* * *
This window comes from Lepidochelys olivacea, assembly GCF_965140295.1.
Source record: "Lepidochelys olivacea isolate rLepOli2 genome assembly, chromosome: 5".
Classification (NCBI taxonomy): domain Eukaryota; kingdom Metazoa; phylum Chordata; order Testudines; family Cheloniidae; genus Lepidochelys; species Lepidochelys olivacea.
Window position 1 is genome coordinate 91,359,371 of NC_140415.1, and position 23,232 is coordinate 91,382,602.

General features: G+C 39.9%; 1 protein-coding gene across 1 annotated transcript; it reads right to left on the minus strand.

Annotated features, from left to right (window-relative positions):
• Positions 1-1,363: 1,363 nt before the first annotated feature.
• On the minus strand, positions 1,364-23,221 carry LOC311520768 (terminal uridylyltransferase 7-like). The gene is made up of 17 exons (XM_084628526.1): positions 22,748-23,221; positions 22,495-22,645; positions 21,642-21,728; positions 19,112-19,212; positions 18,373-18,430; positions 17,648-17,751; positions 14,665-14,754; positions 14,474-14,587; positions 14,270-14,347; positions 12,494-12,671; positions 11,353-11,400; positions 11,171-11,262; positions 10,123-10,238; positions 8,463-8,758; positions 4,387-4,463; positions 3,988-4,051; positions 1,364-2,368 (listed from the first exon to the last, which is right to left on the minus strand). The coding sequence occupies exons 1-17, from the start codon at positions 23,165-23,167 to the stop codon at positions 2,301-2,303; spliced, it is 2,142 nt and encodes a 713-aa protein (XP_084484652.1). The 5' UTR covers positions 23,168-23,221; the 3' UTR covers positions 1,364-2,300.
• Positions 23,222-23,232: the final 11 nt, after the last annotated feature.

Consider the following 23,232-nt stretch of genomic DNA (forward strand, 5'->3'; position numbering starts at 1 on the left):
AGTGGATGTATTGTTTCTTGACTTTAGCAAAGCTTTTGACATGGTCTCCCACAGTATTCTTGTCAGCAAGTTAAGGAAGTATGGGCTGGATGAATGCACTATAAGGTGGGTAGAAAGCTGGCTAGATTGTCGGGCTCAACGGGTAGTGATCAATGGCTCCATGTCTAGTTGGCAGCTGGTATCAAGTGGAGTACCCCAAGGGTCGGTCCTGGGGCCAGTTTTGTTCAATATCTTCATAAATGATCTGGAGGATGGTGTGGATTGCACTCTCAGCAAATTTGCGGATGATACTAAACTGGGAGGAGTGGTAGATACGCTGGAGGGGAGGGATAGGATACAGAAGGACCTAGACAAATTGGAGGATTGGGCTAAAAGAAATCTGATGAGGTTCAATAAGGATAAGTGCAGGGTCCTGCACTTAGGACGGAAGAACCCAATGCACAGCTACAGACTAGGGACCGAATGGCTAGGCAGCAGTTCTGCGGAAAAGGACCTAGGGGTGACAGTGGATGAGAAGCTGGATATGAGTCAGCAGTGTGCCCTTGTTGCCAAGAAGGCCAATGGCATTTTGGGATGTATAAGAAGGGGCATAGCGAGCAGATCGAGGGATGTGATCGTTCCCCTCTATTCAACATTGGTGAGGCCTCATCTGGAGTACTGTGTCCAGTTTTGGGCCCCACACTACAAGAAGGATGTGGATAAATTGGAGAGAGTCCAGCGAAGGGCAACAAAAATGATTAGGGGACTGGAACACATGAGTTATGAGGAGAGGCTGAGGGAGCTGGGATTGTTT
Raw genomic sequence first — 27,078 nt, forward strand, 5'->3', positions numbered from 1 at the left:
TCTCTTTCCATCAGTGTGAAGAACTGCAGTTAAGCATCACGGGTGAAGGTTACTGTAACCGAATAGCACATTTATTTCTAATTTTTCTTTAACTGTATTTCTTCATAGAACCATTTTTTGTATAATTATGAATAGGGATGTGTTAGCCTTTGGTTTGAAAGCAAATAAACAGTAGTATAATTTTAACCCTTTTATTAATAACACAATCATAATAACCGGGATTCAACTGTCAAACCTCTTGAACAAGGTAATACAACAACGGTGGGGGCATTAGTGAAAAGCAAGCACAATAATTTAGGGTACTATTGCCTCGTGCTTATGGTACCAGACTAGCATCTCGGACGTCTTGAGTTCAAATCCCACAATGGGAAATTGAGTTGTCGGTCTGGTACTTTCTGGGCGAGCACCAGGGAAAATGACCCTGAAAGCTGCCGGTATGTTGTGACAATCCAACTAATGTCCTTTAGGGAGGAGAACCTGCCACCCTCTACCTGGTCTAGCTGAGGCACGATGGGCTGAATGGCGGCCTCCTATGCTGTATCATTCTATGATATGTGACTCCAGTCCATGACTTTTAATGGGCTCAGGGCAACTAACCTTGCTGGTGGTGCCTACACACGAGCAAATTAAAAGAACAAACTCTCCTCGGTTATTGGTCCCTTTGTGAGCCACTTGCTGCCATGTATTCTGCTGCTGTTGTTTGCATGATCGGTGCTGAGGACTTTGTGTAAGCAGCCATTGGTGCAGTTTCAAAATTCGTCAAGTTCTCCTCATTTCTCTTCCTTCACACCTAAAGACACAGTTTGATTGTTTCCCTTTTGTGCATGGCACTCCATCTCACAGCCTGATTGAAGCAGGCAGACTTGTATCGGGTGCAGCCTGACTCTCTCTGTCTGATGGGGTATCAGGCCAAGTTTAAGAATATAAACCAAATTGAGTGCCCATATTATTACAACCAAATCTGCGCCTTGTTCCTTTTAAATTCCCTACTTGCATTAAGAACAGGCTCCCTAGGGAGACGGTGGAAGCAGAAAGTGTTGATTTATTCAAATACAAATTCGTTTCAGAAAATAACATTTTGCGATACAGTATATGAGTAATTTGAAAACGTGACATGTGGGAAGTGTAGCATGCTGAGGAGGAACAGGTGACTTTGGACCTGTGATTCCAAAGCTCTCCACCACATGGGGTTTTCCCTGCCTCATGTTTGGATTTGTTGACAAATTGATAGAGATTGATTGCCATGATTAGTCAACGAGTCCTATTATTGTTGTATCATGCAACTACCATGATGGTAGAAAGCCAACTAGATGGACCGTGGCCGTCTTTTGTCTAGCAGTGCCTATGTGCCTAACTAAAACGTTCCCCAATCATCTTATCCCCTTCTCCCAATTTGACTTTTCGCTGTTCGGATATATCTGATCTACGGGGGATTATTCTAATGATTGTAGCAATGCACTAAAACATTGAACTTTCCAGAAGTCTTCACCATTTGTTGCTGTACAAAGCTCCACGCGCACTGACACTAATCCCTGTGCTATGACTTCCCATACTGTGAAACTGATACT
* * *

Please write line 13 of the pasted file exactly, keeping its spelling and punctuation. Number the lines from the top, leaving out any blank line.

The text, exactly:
TCTCTTTCCATCAGTGTGAAGAACTGCAGTTAAGCATCACGGGTGAAGGTTACTGTAACCGAATAGCACATTTATTTCTAATTTTTCTTTAACTGTATTTCTTCATAGAACCATTTTTTGTATAATTATGAATAGGGATGTGTTAGCCTTTGGTTTGAAAGCAAATAAACAGTAGTATAATTTTAACCCTTTTATTAATAACACAATCATAATAACCGGGATTCAACTGTCAAACCTCTTGAACAAGGTAATACAACAACGGTGGGGGCATTAGTGAAAAGCAAGCACAATAATTTAGGGTACTATTGCCTCGTGCTTATGGTACCAGACTAGCATCTCGGACGTCTTGAGTTCAAATCCCACAATGGGAAATTGAGTTGTCGGTCTGGTACTTTCTGGGCGAGCACCAGGGAAAATGACCCTGAAAGCTGCCGGTATGTTGTGACAATCCAACTAATGTCCTTTAGGGAGGAGAACCTGCCACCCTCTACCTGGTCTAGCTGAGGCACGATGGGCTGAATGGCGGCCTCCTATGCTGTATCATTCTATGATATGTGACTCCAGTCCATGACTTTTAATGGGCTCAGGGCAACTAACCTTGCTGGTGGTGCCTACACACGAGCAAATTAAAAGAACAAACTCTCCTCGGTTATTGGTCCCTTTGTGAGCCACTTGCTGCCATGTATTCTGCTGCTGTTGTTTGCATGATCGGTGCTGAGGACTTTGTGTAAGCAGCCATTGGTGCAGTTTCAAAATTCGTCAAGTTCTCCTCATTTCTCTTCCTTCACACCTAAAGACACAGTTTGATTGTTTCCCTTTTGTGCATGGCACTCCATCTCACAGCCTGATTGAAGCAGGCAGACTTGTATCGGGTGCAGCCTGACTCTCTCTGTCTGATGGGGTATCAGGCCAAGTTTAAGAATATAAACCAAATTGAGTGCCCATATTATTACAACCAAATCTGCGCCTTGTTCCTTTTAAATTCCCTACTTGCATTAAGAACAGGCTCCCTAGGGAGACGGTGGAAGCAGAAAGTGTTGATTTATTCAAATACAAATTCGTTTCAGAAAATAACATTTTGCGATACAGTATATGAGTAATTTGAAAACGTGACATGTGGGAAGTGTAGCATGCTGAGGAGGAACAGGTGACTTTGGACCTGTGATTCCAAAGCTCTCCACCACATGGGGTTTTCCCTGCCTCATGTTTGGATTTGTTGACAAATTGATAGAGATTGATTGCCATGATTAGTCAACGAGTCCTATTATTGTTGTATCATGCAACTACCATGATGGTAGAAAGCCAACTAGATGGACCGTGGCCGTCTTTTGTCTAGCAGTGCCTATGTGCCTAACTAAAACGTTCCCCAATCATCTTATCCCCTTCTCCCAATTTGACTTTTCGCTGTTCGGATATATCTGATCTACGGGGGATTATTCTAATGATTGTAGCAATGCACTAAAACATTGAACTTTCCAGAAGTCTTCACCATTTGTTGCTGTACAAAGCTCCACGCGCACTGACACTAATCCCTGTGCTATGACTTCCCATACTGTGAAACTGATACT